Thursday Doors | August 17, 2017
This week’s submission to Norm 2.0‘s Thursday Doors.
Thursday Doors is a weekly feature allowing door lovers to come together to admire and share their favourite door photos from around the world.
“582 Sherbourne Street” James Cooper House, Toronto
Today, a return to another of the grand old houses of Toronto’s Sherbourne Street. This one has fascinated me for some time now. Whenever I drive by, I’m drawn to the interesting statues installed on the property. So, when I had the opportunity to walk the area a few weeks ago, this was definitely on my list of places to check out.
I had no idea of the history of this majestic “Second Empire” style building. The building was built in 1881 for James Cooper, a wealthy merchant and show retailer. This area was one of the wealthiest places in Toronto at the time the house was built and it’s in the best condition. After Cooper departed, the building became home to the Keeley Institute for Nervous Diseases, an organization assisting those with alcohol and substance abuse problems. In 1910, it became home to the Toronto Knights of Columbus, who used the facility as a meeting and fundraising venue for almost a century. In 2008 the property was purchased by the Tridel Group, with the intention of building a condominium tower on the site, which is designated by the City of Toronto as a heritage building, so it had to be preserved. Or, in this case, moved.
It turns out, it’s also one of the heaviest moves of a building in Canadian history. In 2008, the 800 ton building was moved twenty feet east and five feet south from its original location, to make room for a condominium tower being built on the same property. The move cost the developer a reported $1M but preserved an architectural treasure from Toronto’s past. The developer has taken great care to maintain the house, which serves as an amenities centre for the adjacent condominium tower.
Oh, yes, and back to the statues, the property has several, all in a wildlife motif, with wolves, stags, and foxes attached to metal bases, with a reflected statue beneath it. The wolf and the fox sit horizontal, but the stag is a vertical installation, quite eye catching. I’ve included the Google Streetview link, though it does not do it justice, as well as an image of the house being moved.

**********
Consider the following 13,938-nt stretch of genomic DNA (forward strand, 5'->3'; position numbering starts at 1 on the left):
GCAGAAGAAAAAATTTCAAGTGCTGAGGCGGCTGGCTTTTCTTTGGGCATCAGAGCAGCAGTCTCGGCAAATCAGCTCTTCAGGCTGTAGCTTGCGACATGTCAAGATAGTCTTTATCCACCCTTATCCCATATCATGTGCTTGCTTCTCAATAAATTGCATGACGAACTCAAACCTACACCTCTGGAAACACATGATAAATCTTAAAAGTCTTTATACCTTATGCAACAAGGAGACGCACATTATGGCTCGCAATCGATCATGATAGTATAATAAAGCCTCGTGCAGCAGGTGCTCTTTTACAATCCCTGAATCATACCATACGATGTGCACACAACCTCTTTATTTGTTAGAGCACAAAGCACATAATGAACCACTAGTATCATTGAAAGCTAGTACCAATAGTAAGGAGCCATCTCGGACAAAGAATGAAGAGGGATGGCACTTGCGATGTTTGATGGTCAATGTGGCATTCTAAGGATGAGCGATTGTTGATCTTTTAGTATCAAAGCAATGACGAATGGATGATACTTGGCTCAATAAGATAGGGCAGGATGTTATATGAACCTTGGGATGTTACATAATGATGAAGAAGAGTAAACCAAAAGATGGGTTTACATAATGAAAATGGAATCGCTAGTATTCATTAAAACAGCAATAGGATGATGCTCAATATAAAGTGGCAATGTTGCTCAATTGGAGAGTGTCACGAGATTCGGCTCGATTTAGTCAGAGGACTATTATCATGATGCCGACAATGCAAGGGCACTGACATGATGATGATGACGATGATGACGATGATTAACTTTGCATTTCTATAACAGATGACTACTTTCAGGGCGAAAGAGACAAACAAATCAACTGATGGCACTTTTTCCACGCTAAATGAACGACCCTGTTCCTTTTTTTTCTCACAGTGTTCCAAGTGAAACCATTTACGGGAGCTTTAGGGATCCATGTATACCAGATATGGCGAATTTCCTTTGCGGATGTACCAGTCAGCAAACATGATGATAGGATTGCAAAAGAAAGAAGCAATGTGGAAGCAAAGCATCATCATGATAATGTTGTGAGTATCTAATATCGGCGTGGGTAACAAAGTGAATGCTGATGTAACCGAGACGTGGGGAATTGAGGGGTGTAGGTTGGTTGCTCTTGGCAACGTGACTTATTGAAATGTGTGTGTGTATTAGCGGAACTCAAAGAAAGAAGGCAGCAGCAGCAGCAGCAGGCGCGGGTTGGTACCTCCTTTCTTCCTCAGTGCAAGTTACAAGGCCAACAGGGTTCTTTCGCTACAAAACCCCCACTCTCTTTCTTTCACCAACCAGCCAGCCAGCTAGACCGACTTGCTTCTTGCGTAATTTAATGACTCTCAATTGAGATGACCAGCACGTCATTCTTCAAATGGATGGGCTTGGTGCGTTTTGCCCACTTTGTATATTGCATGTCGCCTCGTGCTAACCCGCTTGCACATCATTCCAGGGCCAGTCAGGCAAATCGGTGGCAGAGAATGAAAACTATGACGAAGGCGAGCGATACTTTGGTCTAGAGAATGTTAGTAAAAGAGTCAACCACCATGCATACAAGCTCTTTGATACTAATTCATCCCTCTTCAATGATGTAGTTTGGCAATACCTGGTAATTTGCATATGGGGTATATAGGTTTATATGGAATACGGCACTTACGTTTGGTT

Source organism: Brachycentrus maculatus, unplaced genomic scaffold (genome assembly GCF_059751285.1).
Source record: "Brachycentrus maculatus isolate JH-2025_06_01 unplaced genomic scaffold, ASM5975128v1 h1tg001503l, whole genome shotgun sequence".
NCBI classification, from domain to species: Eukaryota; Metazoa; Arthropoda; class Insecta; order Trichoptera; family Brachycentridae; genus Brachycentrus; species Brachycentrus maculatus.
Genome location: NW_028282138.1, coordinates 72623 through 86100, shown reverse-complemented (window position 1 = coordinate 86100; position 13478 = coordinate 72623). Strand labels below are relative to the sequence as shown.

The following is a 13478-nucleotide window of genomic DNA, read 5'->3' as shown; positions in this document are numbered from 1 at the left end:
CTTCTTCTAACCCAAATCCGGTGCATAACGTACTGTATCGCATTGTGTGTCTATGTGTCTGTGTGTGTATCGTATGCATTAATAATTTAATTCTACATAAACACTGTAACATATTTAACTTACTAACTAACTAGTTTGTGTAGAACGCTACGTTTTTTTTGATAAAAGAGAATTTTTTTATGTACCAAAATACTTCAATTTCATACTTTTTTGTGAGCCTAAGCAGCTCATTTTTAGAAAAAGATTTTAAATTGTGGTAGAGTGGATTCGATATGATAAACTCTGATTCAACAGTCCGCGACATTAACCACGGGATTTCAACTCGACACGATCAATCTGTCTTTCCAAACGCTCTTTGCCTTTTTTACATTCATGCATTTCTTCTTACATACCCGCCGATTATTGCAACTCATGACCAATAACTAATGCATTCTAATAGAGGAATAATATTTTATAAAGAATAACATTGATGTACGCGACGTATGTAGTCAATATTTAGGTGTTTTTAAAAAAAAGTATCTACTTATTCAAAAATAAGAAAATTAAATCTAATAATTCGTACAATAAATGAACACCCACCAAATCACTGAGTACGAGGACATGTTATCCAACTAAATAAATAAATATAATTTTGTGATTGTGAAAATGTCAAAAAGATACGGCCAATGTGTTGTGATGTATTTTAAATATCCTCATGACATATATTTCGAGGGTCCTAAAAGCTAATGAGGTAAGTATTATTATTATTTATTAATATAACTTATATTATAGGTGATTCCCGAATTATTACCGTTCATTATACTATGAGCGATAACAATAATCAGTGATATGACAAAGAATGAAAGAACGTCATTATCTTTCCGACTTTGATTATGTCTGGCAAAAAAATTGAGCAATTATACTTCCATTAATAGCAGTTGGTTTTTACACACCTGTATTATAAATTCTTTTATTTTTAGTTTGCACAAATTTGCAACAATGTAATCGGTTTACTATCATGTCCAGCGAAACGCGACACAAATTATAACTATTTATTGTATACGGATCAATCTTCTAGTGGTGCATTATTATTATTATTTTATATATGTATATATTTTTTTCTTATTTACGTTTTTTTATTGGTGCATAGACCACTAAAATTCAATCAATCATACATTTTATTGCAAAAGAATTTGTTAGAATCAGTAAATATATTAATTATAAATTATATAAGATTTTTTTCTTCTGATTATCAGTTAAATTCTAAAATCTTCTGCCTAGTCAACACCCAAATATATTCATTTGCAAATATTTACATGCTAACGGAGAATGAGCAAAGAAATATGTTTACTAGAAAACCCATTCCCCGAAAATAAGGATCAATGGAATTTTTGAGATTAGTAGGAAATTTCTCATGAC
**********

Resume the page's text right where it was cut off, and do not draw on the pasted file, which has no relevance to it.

The things you learn when you look for nice doors.
iPhone 7 back camera @ 4.0mm
1/120 sec; f/1.8; ISO 32
Thanks for the additional links and the fascinating back story. Dunno about you, but I prefer my wildlife statuary right-side up. 🙂
It does get your attention though.
Oh – that’s the James Cooper House! I too have passed it dozens of times, always intrigued by the statues. Strangely, I’ve always been so preoccupied with the statues, I’ve never noticed what a great door it had. Your photo is many times better than any I’ve ever taken of this building.
The joy of an iPhone. I had my D800 with me, but the wrong lens to get this angle.
That was taken with your phone?! Now I’m even more impressed! My phone does not take decent photos and on days when I forget my camera (like earlier this week), I grind my teeth at the crappy photos from my phone.
Yes, iPhone 7 has an amazing camera.
I do enjoy learning 🙂 That was a good one. Interesting bit about the statues. Don’t know that I’ve ever seen anything like that. I think I’d remember.
They really get your attention
So much to look at in one photo. Never seen anything like those wolves, enjoyed your links! Thanks.
The door is gorgeous and those statues really make you take notice.
I can’t believe anyone would go through that much trouble and expense to move a building such a small distance. Why not just modify or scale back your development plan instead?
Yes, it’s a head scratcher. In the end, a beautiful heritage building was preserved.
The reflected statues are quite the statement, but I like the doors.
Love this post. Happy weekend.
Thank you. You too.